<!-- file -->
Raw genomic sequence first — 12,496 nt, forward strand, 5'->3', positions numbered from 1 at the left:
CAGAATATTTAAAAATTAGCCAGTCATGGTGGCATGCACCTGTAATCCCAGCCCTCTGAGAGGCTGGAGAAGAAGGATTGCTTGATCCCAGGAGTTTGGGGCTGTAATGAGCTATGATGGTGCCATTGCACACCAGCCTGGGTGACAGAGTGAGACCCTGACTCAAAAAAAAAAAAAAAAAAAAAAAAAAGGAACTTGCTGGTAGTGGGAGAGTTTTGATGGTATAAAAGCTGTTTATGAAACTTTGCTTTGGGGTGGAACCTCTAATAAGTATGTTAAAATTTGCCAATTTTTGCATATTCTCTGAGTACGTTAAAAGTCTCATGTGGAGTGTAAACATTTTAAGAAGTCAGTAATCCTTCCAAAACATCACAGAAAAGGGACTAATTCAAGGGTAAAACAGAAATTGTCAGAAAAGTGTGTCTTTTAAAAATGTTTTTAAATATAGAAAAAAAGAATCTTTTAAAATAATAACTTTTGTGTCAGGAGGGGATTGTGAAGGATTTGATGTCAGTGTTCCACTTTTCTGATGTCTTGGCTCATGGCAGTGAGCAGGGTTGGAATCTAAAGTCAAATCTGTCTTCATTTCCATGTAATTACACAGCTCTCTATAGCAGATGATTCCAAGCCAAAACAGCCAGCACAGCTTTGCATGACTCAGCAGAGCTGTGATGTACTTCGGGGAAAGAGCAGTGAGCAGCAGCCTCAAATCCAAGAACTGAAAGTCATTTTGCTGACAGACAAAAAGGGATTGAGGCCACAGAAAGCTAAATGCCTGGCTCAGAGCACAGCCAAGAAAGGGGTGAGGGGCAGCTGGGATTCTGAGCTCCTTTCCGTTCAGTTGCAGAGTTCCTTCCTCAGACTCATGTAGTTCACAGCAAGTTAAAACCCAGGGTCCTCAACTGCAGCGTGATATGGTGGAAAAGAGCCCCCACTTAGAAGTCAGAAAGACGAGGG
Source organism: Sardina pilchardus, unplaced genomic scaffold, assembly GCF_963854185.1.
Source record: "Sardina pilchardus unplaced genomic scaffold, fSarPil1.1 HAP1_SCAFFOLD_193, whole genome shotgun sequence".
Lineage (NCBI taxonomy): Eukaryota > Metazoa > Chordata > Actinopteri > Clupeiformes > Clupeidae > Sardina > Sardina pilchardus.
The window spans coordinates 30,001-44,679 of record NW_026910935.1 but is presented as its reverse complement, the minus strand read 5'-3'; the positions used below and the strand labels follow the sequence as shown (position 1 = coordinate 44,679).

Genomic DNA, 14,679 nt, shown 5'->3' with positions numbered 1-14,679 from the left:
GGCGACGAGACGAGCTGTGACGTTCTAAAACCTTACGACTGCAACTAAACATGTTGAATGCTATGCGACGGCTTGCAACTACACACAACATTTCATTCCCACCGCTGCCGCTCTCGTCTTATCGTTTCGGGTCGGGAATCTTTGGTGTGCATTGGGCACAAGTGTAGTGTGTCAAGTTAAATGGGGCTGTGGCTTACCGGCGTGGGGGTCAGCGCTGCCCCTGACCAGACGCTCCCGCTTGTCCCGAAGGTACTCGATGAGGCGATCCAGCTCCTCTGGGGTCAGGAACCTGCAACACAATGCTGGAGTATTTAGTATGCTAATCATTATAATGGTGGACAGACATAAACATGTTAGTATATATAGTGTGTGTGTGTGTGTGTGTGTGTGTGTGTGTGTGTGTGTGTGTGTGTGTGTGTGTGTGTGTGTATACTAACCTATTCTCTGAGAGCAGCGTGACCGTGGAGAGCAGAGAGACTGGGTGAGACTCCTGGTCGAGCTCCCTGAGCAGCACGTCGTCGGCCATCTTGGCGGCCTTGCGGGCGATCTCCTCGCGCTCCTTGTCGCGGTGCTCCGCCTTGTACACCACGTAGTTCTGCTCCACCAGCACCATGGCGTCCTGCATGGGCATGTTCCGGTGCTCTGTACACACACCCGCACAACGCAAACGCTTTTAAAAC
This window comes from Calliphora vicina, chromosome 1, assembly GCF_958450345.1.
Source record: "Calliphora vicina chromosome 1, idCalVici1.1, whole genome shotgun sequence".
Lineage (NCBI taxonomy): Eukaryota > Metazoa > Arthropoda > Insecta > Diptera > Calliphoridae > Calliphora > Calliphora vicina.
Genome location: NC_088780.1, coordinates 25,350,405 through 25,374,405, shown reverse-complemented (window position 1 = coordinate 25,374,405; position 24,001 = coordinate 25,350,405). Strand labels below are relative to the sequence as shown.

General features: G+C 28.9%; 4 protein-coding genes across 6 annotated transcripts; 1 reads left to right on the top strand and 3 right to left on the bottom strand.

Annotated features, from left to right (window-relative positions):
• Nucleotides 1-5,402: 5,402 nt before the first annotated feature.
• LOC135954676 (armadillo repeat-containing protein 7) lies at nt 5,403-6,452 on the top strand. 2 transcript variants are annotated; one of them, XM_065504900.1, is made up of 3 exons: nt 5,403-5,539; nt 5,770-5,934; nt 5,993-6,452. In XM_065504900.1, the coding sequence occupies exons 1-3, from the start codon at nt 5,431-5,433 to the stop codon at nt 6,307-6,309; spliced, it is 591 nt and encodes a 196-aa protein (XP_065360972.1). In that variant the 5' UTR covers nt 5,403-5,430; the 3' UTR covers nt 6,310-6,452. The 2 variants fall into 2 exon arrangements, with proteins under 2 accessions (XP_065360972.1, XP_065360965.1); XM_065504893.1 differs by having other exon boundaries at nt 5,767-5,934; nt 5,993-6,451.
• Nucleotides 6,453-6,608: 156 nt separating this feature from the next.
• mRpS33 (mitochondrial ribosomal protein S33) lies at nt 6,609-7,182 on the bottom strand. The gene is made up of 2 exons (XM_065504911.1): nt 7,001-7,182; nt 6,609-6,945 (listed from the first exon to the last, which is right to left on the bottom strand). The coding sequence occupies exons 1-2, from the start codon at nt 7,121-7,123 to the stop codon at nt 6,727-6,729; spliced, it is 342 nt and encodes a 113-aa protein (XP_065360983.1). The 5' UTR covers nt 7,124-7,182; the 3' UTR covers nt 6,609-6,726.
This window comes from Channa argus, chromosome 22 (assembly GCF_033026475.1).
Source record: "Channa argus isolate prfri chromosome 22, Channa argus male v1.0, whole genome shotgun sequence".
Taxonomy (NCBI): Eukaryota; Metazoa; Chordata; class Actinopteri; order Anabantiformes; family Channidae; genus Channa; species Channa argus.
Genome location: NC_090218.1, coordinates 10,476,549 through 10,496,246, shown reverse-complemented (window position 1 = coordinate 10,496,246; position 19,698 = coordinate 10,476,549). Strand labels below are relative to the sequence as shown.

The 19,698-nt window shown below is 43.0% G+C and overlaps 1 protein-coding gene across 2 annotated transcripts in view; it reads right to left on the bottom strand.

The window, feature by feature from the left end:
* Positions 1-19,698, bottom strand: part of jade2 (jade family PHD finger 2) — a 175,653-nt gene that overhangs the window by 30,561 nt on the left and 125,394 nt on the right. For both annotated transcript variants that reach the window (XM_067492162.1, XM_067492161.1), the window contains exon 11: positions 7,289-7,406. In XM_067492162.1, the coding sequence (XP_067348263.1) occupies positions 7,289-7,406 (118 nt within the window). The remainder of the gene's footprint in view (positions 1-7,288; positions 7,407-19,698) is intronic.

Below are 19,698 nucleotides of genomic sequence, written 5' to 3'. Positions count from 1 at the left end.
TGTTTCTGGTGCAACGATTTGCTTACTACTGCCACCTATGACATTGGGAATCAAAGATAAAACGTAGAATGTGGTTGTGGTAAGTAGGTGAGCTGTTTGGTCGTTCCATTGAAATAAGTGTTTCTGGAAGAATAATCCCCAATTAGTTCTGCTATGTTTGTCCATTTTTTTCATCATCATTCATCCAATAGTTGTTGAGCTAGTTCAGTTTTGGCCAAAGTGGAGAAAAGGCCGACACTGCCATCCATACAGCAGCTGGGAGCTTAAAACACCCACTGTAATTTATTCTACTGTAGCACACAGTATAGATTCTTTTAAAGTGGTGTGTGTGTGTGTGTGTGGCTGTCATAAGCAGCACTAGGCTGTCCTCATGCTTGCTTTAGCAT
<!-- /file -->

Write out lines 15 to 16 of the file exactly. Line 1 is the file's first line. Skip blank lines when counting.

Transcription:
• Nucleotides 1-5,402: 5,402 nt before the first annotated feature.
• LOC135954676 (armadillo repeat-containing protein 7) lies at nt 5,403-6,452 on the top strand. 2 transcript variants are annotated; one of them, XM_065504900.1, is made up of 3 exons: nt 5,403-5,539; nt 5,770-5,934; nt 5,993-6,452. In XM_065504900.1, the coding sequence occupies exons 1-3, from the start codon at nt 5,431-5,433 to the stop codon at nt 6,307-6,309; spliced, it is 591 nt and encodes a 196-aa protein (XP_065360972.1). In that variant the 5' UTR covers nt 5,403-5,430; the 3' UTR covers nt 6,310-6,452. The 2 variants fall into 2 exon arrangements, with proteins under 2 accessions (XP_065360972.1, XP_065360965.1); XM_065504893.1 differs by having other exon boundaries at nt 5,767-5,934; nt 5,993-6,451.